by Sarah Colter
18 pages / 7750 words
Available file types - html, lit, pdf, prc, epub, Sony-optimized pdf
Eve and Charley are just like any other couple: two people in love trying to get by. They don't make any secret of being together; they have a bigger secret to keep. Eve has precognitive visions and she's rarely wrong. When a stop at a dingy motel fills Eve's mind with terrible pictures, it's frightening enough. But when Eve and Charley find out that the welfare of a motley little band of society's outcasts may depend on Eve's ability to solve the mystery behind her visions, Eve's secret may be revealed.
We had been on the road all day, the last four hours in the pouring rain. Having had less than four hours sleep the previous night, I was near exhaustion, and Charley hadn’t blinked for miles. Her vacant stare concerned me. She was usually an animated driver -- chatty, idly commenting on the blunders of other drivers, not quietly staring straight ahead. Was she sleep-driving? It was nearly midnight, and we were somewhere in central Kentucky. I was desperate to find a place to sleep.
In an area that bore no other signs that offered services, I spotted a partially burned-out marquee that read ‘Welcome to the Shady Oaks Motel.’ Pointing anxiously, I read it aloud. I was relieved to see Charley show signs of awareness. The word ‘vacancy’ was not lit up, but we took a chance and pulled into the parking lot, anyway. Yawning, getting soaked to the skin as we dashed from the car to the building, we entered the lobby of the shabby little motel and found an old man at the front desk. He had been peacefully puffing on a cigarette as he watched the rain through the glass door, but his eyes lit up with friendliness as we crossed the threshold.
The clerk was old and looked frail. Tall, thin, partly bald, he seemed amicable enough. Although the temperature had been in the upper nineties that day, he was wearing a hooded jacket zipped up to his chin. A large tin can on the counter was overflowing with cigarette butts, some still smoldering. Needless to say, the room reeked.
I could’ve cheered when he told us there was a vacancy. I had mixed feelings because of the smell, but in my weary state, I decided I could live one night with Eau Du Ashtray if a bed was part of the deal.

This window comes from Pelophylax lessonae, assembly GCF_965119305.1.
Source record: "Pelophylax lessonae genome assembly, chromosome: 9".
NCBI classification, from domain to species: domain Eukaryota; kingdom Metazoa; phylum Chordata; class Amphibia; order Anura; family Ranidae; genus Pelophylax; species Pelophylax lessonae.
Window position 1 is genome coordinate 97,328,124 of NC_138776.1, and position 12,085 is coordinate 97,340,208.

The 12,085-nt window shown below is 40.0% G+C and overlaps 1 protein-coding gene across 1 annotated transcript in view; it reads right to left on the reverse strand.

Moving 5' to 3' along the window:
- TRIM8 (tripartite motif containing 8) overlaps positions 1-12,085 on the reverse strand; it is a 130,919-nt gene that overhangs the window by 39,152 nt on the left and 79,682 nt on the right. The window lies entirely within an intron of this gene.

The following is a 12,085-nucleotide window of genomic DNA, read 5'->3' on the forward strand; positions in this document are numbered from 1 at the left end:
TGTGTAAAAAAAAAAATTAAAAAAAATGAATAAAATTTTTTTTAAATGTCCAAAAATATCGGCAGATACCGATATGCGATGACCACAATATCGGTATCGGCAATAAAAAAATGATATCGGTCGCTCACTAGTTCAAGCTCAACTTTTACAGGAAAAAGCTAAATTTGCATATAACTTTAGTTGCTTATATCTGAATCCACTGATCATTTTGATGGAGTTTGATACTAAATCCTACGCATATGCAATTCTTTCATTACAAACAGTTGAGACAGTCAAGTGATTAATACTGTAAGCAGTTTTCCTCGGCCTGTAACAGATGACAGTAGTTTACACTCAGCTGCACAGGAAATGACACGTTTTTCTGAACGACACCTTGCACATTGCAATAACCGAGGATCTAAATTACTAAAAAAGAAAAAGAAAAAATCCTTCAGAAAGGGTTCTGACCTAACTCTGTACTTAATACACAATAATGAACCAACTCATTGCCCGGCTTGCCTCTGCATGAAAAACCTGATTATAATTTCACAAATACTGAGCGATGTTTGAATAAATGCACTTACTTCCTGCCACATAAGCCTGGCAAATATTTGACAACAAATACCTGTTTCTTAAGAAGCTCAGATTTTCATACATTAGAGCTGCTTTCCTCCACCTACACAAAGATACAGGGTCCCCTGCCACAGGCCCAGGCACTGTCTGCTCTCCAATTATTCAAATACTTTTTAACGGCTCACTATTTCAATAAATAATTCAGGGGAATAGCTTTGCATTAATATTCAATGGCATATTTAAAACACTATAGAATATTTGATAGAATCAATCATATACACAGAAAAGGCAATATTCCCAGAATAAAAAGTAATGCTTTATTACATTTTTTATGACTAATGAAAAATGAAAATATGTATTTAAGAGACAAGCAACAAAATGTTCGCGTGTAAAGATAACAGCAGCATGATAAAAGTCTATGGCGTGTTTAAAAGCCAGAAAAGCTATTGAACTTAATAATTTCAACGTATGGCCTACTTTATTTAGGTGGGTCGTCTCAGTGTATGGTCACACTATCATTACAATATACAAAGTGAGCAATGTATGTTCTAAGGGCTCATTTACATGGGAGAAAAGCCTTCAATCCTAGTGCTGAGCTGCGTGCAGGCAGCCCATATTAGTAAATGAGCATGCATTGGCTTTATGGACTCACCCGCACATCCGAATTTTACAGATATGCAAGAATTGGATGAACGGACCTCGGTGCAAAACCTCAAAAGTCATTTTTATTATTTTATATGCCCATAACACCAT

The clerk introduced himself as Gus, and began taking down our information. He was a talkative, accommodating man with trembling, withered hands, but he eyed me with undisguised interest. Charley was openly amused, but I was discomfited by the old fart’s lusty leer. Patiently enduring his painfully slow movements, we waited for him to get us checked in. Our wet clothes dripped on the linoleum, leaving large puddles around our feet.
I mused on whether to mention it to Gus, or to let him come shuffling around the desk where he could possibly slip and splat out on the floor, maybe break a hip or something. Old folks have brittle bones and a fall could easily cause a serious injury. I sighed inwardly. Though he was obviously an indiscreet, bawdy peeper who couldn’t take his eyes off my tits, I couldn’t let him get hurt. I wasn’t that petty. I pointed out the puddles. How could I feel bad about contributing to the safety of a senior citizen?
Without missing a beat in his rambling dialogue, he ambled over to a row of shelves that contained linens, chose a torn bedspread, and arranged it on the floor at our feet. As I watched the material soak up the mess, an ominous shiver passed through me. I had a flicker of an image of blood, brutality, rage, sadness and pain. Emptiness. In the spot where we were standing, a violent act had either happened in the recent past, or it would happen in the near future. A full-body shudder rocked me out of the partial vision. I leaned against Charley for support. As always, her arm immediately closed around me. I was thankful for Charley.